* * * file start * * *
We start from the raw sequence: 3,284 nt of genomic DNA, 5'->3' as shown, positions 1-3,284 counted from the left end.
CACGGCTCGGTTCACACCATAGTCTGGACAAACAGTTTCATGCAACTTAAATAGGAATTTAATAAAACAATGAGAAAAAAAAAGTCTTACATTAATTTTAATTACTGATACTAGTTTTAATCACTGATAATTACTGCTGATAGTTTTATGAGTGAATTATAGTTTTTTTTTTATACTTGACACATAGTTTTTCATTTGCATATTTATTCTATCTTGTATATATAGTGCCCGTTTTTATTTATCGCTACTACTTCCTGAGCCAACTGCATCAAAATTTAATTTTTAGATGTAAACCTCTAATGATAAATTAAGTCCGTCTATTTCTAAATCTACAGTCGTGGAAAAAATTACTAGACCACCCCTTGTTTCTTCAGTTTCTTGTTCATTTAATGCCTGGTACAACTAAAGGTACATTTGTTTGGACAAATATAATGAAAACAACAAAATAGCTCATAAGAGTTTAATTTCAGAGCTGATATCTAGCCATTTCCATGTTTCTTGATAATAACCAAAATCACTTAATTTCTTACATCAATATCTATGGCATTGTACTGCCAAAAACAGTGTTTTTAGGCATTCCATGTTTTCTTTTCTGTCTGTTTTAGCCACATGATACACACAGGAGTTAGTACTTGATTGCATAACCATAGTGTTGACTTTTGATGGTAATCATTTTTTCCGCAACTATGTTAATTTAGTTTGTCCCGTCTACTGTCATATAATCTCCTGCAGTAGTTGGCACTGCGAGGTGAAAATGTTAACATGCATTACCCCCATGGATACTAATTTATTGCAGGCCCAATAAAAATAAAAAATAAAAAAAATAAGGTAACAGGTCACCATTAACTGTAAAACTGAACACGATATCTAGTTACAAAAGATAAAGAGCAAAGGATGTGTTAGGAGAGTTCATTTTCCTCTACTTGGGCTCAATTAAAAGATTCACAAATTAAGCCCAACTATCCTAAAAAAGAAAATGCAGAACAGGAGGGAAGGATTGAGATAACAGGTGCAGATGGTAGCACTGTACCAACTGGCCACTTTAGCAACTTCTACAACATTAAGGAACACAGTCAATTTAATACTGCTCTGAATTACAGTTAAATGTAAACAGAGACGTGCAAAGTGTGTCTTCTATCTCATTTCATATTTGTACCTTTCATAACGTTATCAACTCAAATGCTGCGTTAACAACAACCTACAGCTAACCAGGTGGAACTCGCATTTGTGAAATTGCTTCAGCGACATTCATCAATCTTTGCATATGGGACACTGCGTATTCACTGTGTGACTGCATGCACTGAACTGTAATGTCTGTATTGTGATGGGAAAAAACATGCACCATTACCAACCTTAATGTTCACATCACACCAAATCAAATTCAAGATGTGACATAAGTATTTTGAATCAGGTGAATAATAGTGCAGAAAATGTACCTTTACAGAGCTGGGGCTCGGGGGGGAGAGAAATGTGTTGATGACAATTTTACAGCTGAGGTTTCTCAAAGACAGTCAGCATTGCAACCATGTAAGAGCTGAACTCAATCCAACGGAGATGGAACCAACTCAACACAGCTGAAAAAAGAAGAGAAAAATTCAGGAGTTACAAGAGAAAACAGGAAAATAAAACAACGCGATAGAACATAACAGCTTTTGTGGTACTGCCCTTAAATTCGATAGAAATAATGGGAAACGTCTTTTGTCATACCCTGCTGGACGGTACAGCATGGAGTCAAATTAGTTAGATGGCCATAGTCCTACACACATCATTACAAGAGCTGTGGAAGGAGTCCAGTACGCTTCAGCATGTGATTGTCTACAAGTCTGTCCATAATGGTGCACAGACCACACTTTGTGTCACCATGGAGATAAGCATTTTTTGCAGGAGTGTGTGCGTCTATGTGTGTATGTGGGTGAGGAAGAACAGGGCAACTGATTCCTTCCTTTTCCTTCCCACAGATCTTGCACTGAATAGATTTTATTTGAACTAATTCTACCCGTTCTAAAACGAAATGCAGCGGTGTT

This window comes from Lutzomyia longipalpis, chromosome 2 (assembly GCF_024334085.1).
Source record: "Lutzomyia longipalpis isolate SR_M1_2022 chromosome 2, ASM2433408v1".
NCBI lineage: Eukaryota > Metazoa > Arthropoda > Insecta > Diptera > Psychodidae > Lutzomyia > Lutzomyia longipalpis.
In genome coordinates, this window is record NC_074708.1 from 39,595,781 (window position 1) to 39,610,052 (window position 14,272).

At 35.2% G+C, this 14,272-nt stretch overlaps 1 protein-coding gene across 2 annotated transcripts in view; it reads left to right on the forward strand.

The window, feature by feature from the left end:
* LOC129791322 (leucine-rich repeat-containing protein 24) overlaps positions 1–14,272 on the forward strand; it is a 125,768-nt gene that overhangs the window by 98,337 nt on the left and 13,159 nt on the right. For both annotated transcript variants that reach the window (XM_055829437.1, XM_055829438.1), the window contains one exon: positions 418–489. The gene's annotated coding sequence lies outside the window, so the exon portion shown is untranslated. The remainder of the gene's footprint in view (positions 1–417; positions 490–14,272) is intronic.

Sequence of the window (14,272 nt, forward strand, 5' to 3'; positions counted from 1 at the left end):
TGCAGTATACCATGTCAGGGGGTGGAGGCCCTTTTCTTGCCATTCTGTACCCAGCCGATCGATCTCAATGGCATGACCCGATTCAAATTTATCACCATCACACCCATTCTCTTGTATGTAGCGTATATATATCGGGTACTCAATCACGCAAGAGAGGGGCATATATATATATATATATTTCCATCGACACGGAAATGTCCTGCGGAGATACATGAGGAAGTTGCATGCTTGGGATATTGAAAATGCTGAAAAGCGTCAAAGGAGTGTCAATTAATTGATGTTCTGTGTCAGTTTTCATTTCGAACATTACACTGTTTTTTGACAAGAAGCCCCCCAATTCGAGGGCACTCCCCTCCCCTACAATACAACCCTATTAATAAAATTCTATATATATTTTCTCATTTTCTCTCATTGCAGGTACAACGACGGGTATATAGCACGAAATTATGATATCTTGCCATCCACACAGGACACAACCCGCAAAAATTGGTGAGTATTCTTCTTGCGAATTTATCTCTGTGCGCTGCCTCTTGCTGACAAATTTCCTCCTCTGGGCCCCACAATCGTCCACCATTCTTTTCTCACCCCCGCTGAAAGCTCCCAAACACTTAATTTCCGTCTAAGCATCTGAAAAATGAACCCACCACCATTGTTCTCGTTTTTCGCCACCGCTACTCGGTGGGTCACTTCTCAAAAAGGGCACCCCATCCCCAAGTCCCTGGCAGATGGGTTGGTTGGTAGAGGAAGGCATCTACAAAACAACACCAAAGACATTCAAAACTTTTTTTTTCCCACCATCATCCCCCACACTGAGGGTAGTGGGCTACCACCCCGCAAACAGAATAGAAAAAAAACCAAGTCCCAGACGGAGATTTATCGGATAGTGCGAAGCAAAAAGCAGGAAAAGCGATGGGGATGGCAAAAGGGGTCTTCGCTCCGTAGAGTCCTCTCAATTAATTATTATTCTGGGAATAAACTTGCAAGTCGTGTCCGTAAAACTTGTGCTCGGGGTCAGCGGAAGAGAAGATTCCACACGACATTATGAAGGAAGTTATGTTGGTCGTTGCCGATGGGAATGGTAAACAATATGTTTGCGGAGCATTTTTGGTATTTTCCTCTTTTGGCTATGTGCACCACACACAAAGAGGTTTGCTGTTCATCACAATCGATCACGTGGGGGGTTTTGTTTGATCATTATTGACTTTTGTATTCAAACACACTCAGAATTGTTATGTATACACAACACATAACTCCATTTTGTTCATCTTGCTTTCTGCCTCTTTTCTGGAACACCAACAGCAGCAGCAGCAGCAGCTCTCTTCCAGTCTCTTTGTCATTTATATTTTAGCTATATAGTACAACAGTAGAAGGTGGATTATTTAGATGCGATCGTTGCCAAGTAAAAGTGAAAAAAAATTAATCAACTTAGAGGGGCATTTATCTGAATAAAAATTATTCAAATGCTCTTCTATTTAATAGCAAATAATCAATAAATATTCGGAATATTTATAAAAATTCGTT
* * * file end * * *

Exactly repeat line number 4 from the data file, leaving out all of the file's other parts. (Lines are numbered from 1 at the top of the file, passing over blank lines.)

Source record: "Lutzomyia longipalpis isolate SR_M1_2022 chromosome 2, ASM2433408v1".